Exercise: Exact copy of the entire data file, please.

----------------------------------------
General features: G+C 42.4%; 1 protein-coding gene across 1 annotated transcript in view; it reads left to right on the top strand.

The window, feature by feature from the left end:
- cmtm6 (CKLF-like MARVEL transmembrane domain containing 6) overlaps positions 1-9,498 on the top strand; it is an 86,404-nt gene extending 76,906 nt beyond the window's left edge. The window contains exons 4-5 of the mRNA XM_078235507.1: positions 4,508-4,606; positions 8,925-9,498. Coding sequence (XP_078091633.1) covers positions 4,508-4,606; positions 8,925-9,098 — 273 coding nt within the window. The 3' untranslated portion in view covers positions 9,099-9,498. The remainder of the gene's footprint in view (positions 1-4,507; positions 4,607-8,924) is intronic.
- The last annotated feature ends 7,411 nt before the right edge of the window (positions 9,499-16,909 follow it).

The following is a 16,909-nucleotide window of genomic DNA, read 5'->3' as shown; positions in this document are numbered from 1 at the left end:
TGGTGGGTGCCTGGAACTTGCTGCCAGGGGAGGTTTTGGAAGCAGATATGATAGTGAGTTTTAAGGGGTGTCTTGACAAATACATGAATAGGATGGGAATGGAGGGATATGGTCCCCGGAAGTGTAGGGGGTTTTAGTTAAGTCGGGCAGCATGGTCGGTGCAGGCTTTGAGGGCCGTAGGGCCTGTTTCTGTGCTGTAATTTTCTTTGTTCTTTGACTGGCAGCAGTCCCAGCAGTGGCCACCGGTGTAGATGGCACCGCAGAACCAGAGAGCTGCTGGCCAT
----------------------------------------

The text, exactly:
General features: G+C 42.4%; 1 protein-coding gene across 1 annotated transcript in view; it reads left to right on the top strand.

The window, feature by feature from the left end:
- cmtm6 (CKLF-like MARVEL transmembrane domain containing 6) overlaps positions 1-9,498 on the top strand; it is an 86,404-nt gene extending 76,906 nt beyond the window's left edge. The window contains exons 4-5 of the mRNA XM_078235507.1: positions 4,508-4,606; positions 8,925-9,498. Coding sequence (XP_078091633.1) covers positions 4,508-4,606; positions 8,925-9,098 — 273 coding nt within the window. The 3' untranslated portion in view covers positions 9,099-9,498. The remainder of the gene's footprint in view (positions 1-4,507; positions 4,607-8,924) is intronic.
- The last annotated feature ends 7,411 nt before the right edge of the window (positions 9,499-16,909 follow it).

The following is a 16,909-nucleotide window of genomic DNA, read 5'->3' as shown; positions in this document are numbered from 1 at the left end:
TGGTGGGTGCCTGGAACTTGCTGCCAGGGGAGGTTTTGGAAGCAGATATGATAGTGAGTTTTAAGGGGTGTCTTGACAAATACATGAATAGGATGGGAATGGAGGGATATGGTCCCCGGAAGTGTAGGGGGTTTTAGTTAAGTCGGGCAGCATGGTCGGTGCAGGCTTTGAGGGCCGTAGGGCCTGTTTCTGTGCTGTAATTTTCTTTGTTCTTTGACTGGCAGCAGTCCCAGCAGTGGCCACCGGTGTAGATGGCACCGCAGAACCAGAGAGCTGCTGGCCAT